Businessification redefines the nature of civil society. The space of civil society comes to be conceptualized as composed of individuals rather than collections of organizations. Thus, those at the grassroots become “clients,” “customers,” “entrepreneurs” and “key stakeholders” to be surveyed, focusgrouped and developed. This turn to individuals reflects a view that there is a latent entrepreneurialism at the grassroots, waiting to be unleashed. States are required to contribute to this by providing an appropriate regulatory framework: granting property rights, making loans, providing seed capital and other commercial inputs. These projects often amount to forms of primitive accumulation meant to commodify the commons and increase productivity by smallholder farms producing for capitalist markets. It is then businesses or businessified NGOs that lead grassroots entrepreneurs to the market.
As the nature of civil society is redefined by Businessification it changes funding. Some NGOs refuse government and corporate funding, but these are a small minority. Most now operate in an environment where funding has been converted to contracts for services and where philanthropy is coming to dominate. Some estimates are that private development assistance is now equal to about a third of the ODA from DAC members, and that it makes up about a quarter of all humanitarian funding (CIVICUS 2015, 167). While private donations are sometimes seen as coming with fewer strings attached, to access these funds NGOs must engage in corporate-style marketing, advertising and branding, and present an agenda that wealthy individuals and foundations find palatable, even “exciting.” In other words, agendas are shaped by the nature and ideology of donors.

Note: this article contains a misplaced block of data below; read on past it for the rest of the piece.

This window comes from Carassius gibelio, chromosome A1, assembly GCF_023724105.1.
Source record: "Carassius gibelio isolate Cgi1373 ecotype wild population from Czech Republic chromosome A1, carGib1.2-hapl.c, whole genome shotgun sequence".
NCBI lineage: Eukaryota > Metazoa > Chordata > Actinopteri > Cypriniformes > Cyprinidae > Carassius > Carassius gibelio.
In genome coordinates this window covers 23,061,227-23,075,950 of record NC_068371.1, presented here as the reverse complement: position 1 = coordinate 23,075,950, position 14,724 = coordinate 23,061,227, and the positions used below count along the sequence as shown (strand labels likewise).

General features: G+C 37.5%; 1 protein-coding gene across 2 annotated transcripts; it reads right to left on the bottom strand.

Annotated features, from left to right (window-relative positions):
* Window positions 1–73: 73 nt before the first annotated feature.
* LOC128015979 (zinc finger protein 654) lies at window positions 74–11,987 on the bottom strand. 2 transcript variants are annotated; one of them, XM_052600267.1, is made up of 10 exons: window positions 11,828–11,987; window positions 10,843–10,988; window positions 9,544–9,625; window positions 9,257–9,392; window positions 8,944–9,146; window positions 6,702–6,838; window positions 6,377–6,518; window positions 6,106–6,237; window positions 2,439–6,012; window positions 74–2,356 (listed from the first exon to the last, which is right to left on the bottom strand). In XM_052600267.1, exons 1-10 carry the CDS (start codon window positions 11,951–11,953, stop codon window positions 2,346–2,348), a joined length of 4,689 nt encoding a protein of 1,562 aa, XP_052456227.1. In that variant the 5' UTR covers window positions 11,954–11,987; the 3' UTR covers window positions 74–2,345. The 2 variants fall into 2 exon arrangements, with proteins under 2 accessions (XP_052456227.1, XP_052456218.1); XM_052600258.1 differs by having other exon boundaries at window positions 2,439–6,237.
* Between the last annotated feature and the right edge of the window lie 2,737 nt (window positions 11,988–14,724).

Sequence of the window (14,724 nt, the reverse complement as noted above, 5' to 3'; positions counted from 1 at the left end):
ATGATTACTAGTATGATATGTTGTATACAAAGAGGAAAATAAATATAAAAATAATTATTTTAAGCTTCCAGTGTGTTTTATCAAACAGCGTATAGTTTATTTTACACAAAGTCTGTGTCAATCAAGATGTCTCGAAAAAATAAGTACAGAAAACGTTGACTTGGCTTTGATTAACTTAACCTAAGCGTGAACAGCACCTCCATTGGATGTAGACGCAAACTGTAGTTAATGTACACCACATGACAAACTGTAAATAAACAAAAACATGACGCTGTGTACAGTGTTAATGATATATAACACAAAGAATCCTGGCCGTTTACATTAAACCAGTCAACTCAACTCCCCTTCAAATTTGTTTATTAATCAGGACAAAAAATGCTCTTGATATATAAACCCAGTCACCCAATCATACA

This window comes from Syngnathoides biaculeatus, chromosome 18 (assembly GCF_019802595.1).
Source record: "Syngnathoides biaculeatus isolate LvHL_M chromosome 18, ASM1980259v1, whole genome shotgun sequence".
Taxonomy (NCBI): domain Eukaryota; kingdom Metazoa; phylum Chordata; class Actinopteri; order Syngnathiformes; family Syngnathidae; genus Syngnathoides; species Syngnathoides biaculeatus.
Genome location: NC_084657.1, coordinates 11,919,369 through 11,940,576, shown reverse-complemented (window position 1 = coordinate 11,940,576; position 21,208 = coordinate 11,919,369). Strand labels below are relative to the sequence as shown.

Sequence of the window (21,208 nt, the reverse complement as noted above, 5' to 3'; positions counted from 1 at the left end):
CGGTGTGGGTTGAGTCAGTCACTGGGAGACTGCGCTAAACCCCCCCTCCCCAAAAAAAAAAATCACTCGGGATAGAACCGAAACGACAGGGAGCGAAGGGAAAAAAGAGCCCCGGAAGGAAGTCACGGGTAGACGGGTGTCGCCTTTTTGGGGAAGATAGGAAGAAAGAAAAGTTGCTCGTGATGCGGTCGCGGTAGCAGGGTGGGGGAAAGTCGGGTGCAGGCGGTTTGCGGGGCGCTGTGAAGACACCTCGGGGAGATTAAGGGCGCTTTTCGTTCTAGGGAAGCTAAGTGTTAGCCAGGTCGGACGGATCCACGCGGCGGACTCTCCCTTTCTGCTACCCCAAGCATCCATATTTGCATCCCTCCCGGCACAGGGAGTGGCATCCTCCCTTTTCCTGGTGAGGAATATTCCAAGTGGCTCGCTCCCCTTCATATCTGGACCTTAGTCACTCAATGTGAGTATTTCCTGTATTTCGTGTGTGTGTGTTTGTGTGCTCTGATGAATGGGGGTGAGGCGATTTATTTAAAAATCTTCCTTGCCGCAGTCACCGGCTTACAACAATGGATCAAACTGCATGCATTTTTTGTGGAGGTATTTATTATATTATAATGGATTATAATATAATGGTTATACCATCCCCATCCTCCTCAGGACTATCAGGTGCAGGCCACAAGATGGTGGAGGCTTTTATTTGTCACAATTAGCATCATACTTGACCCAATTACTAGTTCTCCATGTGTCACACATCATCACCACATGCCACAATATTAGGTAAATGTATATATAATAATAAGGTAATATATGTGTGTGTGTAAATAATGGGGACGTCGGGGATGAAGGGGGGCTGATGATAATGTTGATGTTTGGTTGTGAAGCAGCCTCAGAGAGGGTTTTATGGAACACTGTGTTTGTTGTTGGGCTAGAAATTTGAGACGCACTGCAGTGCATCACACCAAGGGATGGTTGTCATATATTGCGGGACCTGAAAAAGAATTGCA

What does Businessification mean for CSOs seeking structural change and social justice? What are the ethics of accepting funds from the 1% who monopolize economic and political power? Certainly, where the money comes from is important. Yet funding independence is increasingly unlikely. As CIVICUS (2015, 170–173) observe, a small and powerful group of “private foundations commands most resources, with the 10 largest private foundations providing 60% of all international foundation giving, meaning that their decisions on resource allocation can be disproportionately influential.” The result is a convergence of CSOs and businesses and foundations and a dilution of attention to progressive social change.
The advocates for these processes of Businessification argue that businesses and civil society appreciate a levelling of the playing field:
The rule of law is preferable to the rule of power. Predictability trumps disorder. Fairness is better
than corruption. These statements ring as true for business as they do for civil society. Stable, balanced environments are better for everyone....
It is time that we acknowledge our similarities and start working together to achieve this, for the benefit of each sector, and for society as a whole (Kiai and Leissner 2015, 272).
Working together means competing with each other with “market logics” applied to NGOs. This often leads to calls for a “rationalization” of the multitude of NGOs in the interest of efficiency, evaluation, transparency and good governance; a kind of CSO mergers and acquisitions movement.
The struggle for civil society is a contest that has been seen before in the ways in which business has come to dominate states. At the same time, the successful businessification of the state means that civil society is faced with a two-pronged effort, by state and business, to businessify the organizations of civil society.
Businessified NGOs will pose few challenges to regimes, repressive or democratic. Businessification means that CSOs will tend to be supportive of the regimes of the day, leading to a narrowing of political space. Civil society representation and participation is now largely about regulation. Businesses and states understand that.
This is not an argument that civil society is lost or that all NGOs have sold out. Rather, this approach observes that, for the organizations of civil society, as Businessification takes hold of them, there is a diminution of activism that contributes to the narrowing of political space, the rise of anti-politics and the domination of business elites. If the space of civil society is being businessified, political strategies need to be devised to challenge the trajectory of businessification.